Yes, I love working with kids. Yes, I love helping them to deepen their understandings of themselves and the world. Yes, I want them to feel accountability and responsibility to the larger community in which they live. Yes, I want to change the world and believe that working with a generation to do so is a very effective way. Yes to all of that. But the real reason, the deep-seated commitment that I have to this profession, the reason I get up in the morning is …..
I get to write on Blackboards. Especially real black ones, not green ones that are still called “blackboards,” by the way. (What’s up with that? At least white boards are accurately labeled…don’t really like those very much either.) There is something very centering and satisfying about visually organizing my day in this manner, as well as about getting to use all sorts of colored chalks. Somehow the bold contrast of the colors against the black gives a dramatic and adventurous feel to the day’s agenda.
Part of my routine each day is to list at the top of the board, next to the pointing finger, what the kids need for class. In this way they have no excuse for forgetting what materials are required. (Actually there are still a few who do. …Sigh…) Under the date is listed what will be happening in class that day. I know if kids understand what the itinerary is, they will be more likely to focus, and the time will seem to go faster for them. I think there is something very respectful about letting the kids know what is going to happen for the next 45 to 90 minutes. Note the word “incorporation” is in parentheses because some classes took care of understanding that concept yesterday. Also note that the end of class we will see a little bit more of Mr. Smith Goes to Washington.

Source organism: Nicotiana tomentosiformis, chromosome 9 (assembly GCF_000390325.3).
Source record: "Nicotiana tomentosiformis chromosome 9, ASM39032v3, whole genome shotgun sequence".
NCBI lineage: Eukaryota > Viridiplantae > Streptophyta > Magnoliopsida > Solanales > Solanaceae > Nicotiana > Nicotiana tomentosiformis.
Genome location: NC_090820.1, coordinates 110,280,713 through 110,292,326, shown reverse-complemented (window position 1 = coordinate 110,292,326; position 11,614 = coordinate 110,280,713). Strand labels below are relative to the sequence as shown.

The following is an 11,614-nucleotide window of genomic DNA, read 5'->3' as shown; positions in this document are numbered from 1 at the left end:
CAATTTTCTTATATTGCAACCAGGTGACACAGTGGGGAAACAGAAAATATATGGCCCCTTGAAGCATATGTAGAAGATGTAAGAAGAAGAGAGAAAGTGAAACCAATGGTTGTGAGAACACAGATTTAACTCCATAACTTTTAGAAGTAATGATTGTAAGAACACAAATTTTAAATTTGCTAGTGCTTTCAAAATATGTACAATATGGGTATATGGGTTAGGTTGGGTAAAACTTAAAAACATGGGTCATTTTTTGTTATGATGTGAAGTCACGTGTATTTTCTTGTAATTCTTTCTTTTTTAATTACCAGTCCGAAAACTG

The house at the bottom of the board is where homework is listed. Inside the house is a strange drawing. It is probably hard to guess what it is, but is meant to be a brain. We are having a huge Constitution test on Thursday and the idea is that the kids need to study a lot for the next few days in order to be successful, ie brain = study for the test. The kids know this is a brain; I have used this symbol many times before — except, as RT said this morning when she walked into the room to check what her homework was, “Oh, it’s the cauliflower again.”
This picture was taken by a student on his iphone who wasn’t supposed to have his cell phone with him (school rules), but whipped it out, along with 5 other students, when I asked if anyone had a camera.